Making more sense of the Trevor Lawrence remarks

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Mike Florio
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Trevor Lawrence enters the NFL without a chip on his shoulder or an unhealthy, maniacal obsession with seizing upon (and, if necessary, conjuring out of thin air) disses or slights or whispers or insults that will give him even more motivation. In time, that could come. For now, it’s not there.

On Monday morning, Simms and I unpacked and repacked Lawrence’s initial comments to and his weekend elaboration on Twitter. At one level, Lawrence doesn’t have a chip on his shoulder because he has yet to have a reason to acquire one. Lawrence have lived a charmed football life, winning a national championship as a freshman and returning to the national championship as a sophomore and getting to the semifinal game as a junior. Unlike Tom Brady, whose Scouting Combine boxer-shorts photo and his performance during the workouts would suggest he didn’t enter the 2000 draft with much of a chip on his shoulder but who immediately acquired one after plunging to pick No. 199, Lawrence has been the presumptive No. 1 overall pick in the 2021 draft since we first witnessed the phenomenon in 2018.

At another level, enough has happened to trigger for Lawrence the kind of torment that would translate to a chip on the shoulder. He never won the Heisman Trophy, and he lost his last two games on the biggest stage in college football — the national title game in 2019 and the national semifinal game in 2020. Some would still be losing sleep over the loss to Ohio State and Justin Fields. Some would be champing at the bit to get back on the field and show that his last college game was an aberration.

None of this should be regarded as passing judgment. Lawrence’s way is healthy. It’s grounded. Life isn’t about only football. Football players and coaches should have other interests.

But then there are the ones who are obsessed. The ones with an unhealthy drive to be more than just good or great enough. To never (or at least rarely) have to shrug after a loss and say, “It wasn’t meant to be” or “you can’t win ’em all.”

Lawrence eventually could become obsessed, in an unhealthy way. He could realize, as many who are new to a specific profession do, that becoming the best requires certain sacrifices, commitments, and choices. With 24 hours in each day to devote to everything a human can do, some humans decide to spend way too much time on one thing, with the goal of having that time spent make them the best there is at that one thing.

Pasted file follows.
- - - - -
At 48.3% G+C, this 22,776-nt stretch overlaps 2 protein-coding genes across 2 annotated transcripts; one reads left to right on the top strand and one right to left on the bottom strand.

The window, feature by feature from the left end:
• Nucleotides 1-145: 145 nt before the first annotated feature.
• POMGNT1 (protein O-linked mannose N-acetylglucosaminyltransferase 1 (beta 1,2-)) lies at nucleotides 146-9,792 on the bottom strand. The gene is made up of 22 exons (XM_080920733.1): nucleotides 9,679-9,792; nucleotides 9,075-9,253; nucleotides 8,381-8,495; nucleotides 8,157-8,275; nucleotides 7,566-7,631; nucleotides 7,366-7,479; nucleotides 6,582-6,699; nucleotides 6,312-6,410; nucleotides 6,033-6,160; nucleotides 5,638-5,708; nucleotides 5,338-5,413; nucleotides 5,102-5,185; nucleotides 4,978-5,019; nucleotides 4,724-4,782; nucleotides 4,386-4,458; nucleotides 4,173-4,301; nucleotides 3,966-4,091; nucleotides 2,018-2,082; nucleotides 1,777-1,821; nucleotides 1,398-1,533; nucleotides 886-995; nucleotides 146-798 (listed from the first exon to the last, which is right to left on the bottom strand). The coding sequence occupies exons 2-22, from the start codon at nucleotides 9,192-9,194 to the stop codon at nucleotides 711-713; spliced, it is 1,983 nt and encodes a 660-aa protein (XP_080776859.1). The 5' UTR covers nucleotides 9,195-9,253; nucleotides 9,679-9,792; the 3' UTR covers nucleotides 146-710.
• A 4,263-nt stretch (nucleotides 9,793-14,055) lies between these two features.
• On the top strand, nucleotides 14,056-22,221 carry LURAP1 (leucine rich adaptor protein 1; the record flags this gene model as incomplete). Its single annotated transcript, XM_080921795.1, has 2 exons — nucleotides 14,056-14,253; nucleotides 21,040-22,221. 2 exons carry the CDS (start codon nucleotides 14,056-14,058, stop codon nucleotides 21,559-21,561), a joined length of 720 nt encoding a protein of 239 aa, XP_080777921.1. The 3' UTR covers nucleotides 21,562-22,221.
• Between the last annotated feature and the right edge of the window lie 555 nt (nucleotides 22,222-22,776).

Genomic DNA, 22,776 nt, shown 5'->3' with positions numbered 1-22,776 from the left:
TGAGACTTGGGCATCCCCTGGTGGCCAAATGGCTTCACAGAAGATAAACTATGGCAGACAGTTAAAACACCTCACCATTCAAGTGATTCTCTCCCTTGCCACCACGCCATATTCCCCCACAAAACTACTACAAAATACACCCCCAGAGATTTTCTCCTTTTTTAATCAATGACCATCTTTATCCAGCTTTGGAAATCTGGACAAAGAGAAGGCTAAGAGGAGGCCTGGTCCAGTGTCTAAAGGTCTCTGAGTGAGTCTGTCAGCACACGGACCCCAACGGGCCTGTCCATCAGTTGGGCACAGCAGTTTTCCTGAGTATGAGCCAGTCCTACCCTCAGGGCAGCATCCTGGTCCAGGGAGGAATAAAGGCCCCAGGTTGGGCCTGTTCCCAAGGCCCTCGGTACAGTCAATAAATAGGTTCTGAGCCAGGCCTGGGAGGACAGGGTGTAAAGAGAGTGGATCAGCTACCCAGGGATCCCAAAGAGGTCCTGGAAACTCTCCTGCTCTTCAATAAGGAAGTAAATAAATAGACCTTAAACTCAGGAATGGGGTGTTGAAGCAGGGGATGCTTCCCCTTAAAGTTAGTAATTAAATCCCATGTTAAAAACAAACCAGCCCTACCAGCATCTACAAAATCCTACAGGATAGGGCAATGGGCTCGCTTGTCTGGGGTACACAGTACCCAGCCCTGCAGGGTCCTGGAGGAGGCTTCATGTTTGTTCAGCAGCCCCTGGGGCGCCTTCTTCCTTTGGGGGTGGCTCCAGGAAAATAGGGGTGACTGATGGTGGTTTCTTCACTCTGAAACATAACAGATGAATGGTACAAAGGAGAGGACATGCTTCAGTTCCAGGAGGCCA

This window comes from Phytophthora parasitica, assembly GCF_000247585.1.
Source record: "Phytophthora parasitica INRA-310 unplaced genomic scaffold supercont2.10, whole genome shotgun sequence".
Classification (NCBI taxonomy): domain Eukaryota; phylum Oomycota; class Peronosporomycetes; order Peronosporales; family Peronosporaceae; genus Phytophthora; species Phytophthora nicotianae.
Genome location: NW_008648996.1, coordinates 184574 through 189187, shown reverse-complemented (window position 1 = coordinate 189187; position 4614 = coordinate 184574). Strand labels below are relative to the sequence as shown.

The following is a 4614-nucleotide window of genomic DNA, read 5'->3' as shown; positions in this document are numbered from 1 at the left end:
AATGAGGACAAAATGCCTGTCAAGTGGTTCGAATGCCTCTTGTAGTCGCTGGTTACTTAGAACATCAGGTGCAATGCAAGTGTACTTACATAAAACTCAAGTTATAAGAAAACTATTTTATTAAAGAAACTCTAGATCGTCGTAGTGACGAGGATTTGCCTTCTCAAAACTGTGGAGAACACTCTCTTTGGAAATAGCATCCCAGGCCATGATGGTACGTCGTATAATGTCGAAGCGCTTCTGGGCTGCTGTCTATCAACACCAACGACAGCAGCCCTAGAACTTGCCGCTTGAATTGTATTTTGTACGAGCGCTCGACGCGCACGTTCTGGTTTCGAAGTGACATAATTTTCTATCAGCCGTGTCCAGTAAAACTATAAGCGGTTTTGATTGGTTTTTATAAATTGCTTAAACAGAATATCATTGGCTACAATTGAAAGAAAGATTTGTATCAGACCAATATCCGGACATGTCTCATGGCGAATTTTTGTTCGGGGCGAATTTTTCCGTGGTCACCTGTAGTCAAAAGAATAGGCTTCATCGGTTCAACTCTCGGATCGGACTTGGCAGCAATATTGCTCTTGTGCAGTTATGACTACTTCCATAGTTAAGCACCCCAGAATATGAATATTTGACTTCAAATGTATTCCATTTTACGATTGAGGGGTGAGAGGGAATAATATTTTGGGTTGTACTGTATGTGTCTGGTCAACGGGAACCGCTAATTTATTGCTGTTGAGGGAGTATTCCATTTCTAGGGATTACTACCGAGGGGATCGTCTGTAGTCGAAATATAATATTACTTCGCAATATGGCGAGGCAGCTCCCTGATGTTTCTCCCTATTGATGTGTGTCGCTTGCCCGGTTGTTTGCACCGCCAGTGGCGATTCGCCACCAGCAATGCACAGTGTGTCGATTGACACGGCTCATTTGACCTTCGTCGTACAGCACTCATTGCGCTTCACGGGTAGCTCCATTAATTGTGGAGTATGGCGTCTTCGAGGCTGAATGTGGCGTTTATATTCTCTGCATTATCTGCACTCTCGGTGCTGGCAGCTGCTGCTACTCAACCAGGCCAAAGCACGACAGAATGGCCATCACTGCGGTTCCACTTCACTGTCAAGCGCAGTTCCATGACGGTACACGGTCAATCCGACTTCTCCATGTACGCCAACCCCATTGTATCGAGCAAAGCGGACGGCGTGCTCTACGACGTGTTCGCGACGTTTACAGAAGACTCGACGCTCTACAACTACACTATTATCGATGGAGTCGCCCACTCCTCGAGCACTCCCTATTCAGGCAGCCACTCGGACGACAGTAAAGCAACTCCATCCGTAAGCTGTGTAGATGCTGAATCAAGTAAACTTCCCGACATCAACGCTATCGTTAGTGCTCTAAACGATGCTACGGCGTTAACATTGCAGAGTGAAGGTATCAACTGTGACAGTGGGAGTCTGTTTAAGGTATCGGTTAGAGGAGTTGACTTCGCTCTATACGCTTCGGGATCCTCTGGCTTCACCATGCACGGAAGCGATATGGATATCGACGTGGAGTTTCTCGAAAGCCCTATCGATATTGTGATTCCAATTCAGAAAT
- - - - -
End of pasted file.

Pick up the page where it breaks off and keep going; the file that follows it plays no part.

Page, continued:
Whether Lawrence becomes that way remains to be seen. Guys at 21 or 22 have a much different mindset than they’ll have at 25 or 26 or 30 or 35. In time, he may pivot to obsession. In time, he may decide that his way is indeed the right way — possibly because he has the talent to thrive even without throwing his life out of whack to get the most out of his skills.

Quarterbacks also become a product of their environment. How hard will Lawrence be coached by Urban Meyer and his staff? That will be a factor. Bill Belichick coached Tom Brady long enough and hard enough to eventually kill the relationship. Decades earlier, Chuck Noll did that with the original TB12, Terry Bradshaw.

Will Meyer push Lawrence? Will Meyer push Lawrence so hard that he realizes that, to be truly great, he needs to do more than he thought he needed to do? An epiphany could come, whether it’s from Meyer or from another coach. It also could come from carefully studying what another quarterback does, day in and day out, week in and week out, month in and month out, year in and year out.

All we know is where Lawrence currently is, not where he’ll eventually be. Currently, he’s in a good, healthy place. Eventually, he could be as over-the-top driven like Brady or Michael Jordan or anyone else who have thrown their priorities out of whack in the name of winning and winning and winning some more.

Making more sense of the Trevor Lawrence remarks originally appeared on Pro Football Talk